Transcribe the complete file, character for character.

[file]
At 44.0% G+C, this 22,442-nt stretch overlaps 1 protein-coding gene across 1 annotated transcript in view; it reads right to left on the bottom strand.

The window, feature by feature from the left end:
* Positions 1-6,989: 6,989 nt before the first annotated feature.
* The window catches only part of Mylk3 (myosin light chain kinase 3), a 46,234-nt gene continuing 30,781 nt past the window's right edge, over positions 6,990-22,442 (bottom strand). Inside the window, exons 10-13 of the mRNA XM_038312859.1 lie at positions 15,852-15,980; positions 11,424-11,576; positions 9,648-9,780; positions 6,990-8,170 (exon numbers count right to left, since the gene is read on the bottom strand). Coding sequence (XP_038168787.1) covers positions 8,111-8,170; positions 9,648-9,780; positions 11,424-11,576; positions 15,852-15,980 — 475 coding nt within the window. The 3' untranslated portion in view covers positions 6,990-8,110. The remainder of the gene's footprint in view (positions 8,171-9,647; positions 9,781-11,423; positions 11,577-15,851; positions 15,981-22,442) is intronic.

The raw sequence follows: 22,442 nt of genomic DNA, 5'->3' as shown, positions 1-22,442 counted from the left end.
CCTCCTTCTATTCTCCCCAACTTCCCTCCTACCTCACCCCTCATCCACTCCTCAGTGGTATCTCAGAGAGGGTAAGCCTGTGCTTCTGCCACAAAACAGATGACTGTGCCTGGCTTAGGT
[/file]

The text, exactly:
At 44.0% G+C, this 22,442-nt stretch overlaps 1 protein-coding gene across 1 annotated transcript in view; it reads right to left on the bottom strand.

The window, feature by feature from the left end:
* Positions 1-6,989: 6,989 nt before the first annotated feature.
* The window catches only part of Mylk3 (myosin light chain kinase 3), a 46,234-nt gene continuing 30,781 nt past the window's right edge, over positions 6,990-22,442 (bottom strand). Inside the window, exons 10-13 of the mRNA XM_038312859.1 lie at positions 15,852-15,980; positions 11,424-11,576; positions 9,648-9,780; positions 6,990-8,170 (exon numbers count right to left, since the gene is read on the bottom strand). Coding sequence (XP_038168787.1) covers positions 8,111-8,170; positions 9,648-9,780; positions 11,424-11,576; positions 15,852-15,980 — 475 coding nt within the window. The 3' untranslated portion in view covers positions 6,990-8,110. The remainder of the gene's footprint in view (positions 8,171-9,647; positions 9,781-11,423; positions 11,577-15,851; positions 15,981-22,442) is intronic.

The raw sequence follows: 22,442 nt of genomic DNA, 5'->3' as shown, positions 1-22,442 counted from the left end.
CCTCCTTCTATTCTCCCCAACTTCCCTCCTACCTCACCCCTCATCCACTCCTCAGTGGTATCTCAGAGAGGGTAAGCCTGTGCTTCTGCCACAAAACAGATGACTGTGCCTGGCTTAGGT